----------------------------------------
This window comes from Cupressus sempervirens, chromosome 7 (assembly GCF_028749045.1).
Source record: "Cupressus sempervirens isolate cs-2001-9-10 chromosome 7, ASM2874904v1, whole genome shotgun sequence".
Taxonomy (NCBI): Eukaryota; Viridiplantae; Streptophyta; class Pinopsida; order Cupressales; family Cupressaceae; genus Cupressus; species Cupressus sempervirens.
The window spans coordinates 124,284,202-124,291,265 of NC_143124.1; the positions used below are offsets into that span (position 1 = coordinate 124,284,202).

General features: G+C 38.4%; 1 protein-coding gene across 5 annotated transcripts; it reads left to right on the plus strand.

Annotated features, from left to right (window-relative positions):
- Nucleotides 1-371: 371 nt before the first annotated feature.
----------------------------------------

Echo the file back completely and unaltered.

This window comes from Cupressus sempervirens, chromosome 7 (assembly GCF_028749045.1).
Source record: "Cupressus sempervirens isolate cs-2001-9-10 chromosome 7, ASM2874904v1, whole genome shotgun sequence".
Taxonomy (NCBI): Eukaryota; Viridiplantae; Streptophyta; class Pinopsida; order Cupressales; family Cupressaceae; genus Cupressus; species Cupressus sempervirens.
The window spans coordinates 124,284,202-124,291,265 of NC_143124.1; the positions used below are offsets into that span (position 1 = coordinate 124,284,202).

General features: G+C 38.4%; 1 protein-coding gene across 5 annotated transcripts; it reads left to right on the plus strand.

Annotated features, from left to right (window-relative positions):
- Nucleotides 1-371: 371 nt before the first annotated feature.